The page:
The first human genome took 13 years and $2.7 billion to sequence. Now, you can have your genome sequenced in a matter of days for $600. Next-generation sequencing (NGS) has ushered in a world where medicine is informed by personal genetics, bringing the science fiction of Star Trek into real life. Science communicators are at the front lines of this revolution and need to be ‘genetically literate’ to translate these discoveries to broader audiences successfully. So, let’s dive into what NGS is, how it’s changing medicine, and what you need to know to communicate effectively during The Genomic Revolution.
‘Next-Generation’ of What?
NGS is a high-throughput adaptation of Sanger sequencing. Sanger Sequencing identifies the order of nucleotides in a target DNA fragment using fluorescence. Artificially engineered fluorescent nucleotides are added to a template, each with a unique signature, specifying the nucleotide in each position. Next-generation sequencing is Sanger sequencing on a massive scale. Instead of a single DNA segment, NGS can generate millions (or billions!) of reads per run. NGS was developed in the mid-1990s, but its potential is now being realized. Creative applications of NGS like spatial omics allow us to measure genetic and 3D positional data simultaneously. Other techniques such as ATAC-sequencing and Hi-C use NGS to understand the structure of DNA itself.
Precision Medicine: I’m a Doctor, Not a Geneticist!
Actually, modern physicians are both. Precision medicine uses genetic information to tailor clinical care to individual patients and improve outcomes across the board.
The treatment of hematological malignancies illustrates the power of precision medicine beautifully. Previous therapies were broad, non-specific, and largely ineffective. Now, with lowered sequencing costs, patients can identify their unique mutations and receive cytogenetic-specific treatments. This dramatically improves patient outcomes, and the precision saves both time and money.
Liquid biopsies, which scan a patient’s blood for circulating tumor DNA, are another example of genetic-based clinical care. They can be used for cancer surveillance and diagnosis, and are less invasive and more affordable than traditional biopsies.
NGS can also be used to identify candidate mutations for gene therapy. Gene therapy alters a patient’s genomic DNA as a treatment. This is especially effective when a disease is caused by known mutations and has demonstrated clinical benefits such as sickle cell anemia, beta-thalassemia, Leber congenital amaurosis, or cystic fibrosis.
What Do Science Communicators Need to Know?
We have only scratched the surface of how we can use NGS in precision medicine. The field is ripe with opportunity, and science communicators will be busy developing stories from the science for years to come. With that said, here are three key points to keep in mind when working on genomic pieces.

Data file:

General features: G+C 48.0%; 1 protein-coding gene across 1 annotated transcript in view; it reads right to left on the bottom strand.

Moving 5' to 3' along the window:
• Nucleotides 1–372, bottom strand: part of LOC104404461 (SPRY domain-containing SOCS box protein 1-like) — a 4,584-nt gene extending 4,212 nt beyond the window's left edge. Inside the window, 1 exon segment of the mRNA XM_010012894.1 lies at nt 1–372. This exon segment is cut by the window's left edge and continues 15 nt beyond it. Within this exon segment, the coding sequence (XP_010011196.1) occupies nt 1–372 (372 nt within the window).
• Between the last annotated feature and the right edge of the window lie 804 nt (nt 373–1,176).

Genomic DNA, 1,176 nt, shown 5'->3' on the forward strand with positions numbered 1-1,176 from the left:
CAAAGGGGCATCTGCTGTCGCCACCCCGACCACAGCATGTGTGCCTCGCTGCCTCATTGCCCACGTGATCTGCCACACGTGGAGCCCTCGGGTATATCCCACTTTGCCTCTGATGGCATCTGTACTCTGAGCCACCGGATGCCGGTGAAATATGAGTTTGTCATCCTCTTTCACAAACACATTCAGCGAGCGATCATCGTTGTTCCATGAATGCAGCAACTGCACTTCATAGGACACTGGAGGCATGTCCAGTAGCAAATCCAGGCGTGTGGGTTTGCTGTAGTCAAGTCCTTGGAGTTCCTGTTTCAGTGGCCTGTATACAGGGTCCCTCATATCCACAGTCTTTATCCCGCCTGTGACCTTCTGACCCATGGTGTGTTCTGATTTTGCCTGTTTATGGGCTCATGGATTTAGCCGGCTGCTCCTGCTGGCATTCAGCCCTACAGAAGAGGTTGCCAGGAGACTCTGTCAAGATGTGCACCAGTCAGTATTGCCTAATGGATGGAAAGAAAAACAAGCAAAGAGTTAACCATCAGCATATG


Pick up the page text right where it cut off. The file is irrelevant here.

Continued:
The Field is Moving at Warp Speed
Everything in this post will become rapidly outdated. This is both exhilarating and exhausting. Let’s take single-cell RNA-sequencing as an example. Single-cell RNA sequencing collects RNA from many individual cells rather than forming a collective transcriptome from a group of pooled cells. Very cool! However, the number of RNA transcripts with accurate information is atrocious. Therefore, there are prudent questions to ask. What is the depth? How about the coverage? How many cells are captured? How are dead cells, which love to attach their sticky RNA in problematic places, dealt with? The rapid pace of the field requires communicators who aren’t afraid of spending quality time with Nature Reviews Genetics to ensure their understanding is up-to-date.
The Challenges Lie in the Questions
Science has historically been hypothesis-driven through the scientific method: form a hypothesis, generate data, and update the hypothesis. Much of genetics/genomics is data-driven. Data-driven work flips this process. First, sequencing data is generated. Then, investigators hope biological insight can be gleaned from the depths of the data. Often it is! But this is not a given. Sifting through sequencing data to find biological meaning requires finesse and creativity. In data-driven science, asking good questions is more challenging than amassing data.
The Genome is Messy
The genome does not fit neatly into a box. It fits in tiny nuclei, but our understanding of genetics is muddled at best. Findings are conveyed in terms of probabilities and associations rather than discrete truths. This is particularly true of human genetics, where it is highly unethical to test hypotheses directly in vivo. As communicators, we need to be savvy interpreters of statistical evidence. Sagacious writers will consult professional statisticians when out of their league. After all, a half-truth is a whole lie.
Set a Course for the Future of Next-Generation Sequencing
From cancer to cystic fibrosis, next-generation sequencing is revolutionizing medical care. I eagerly look forward to seeing how genomics will continue to transform the clinic, the final frontier. As science communicators, it is our job to ‘make it so.’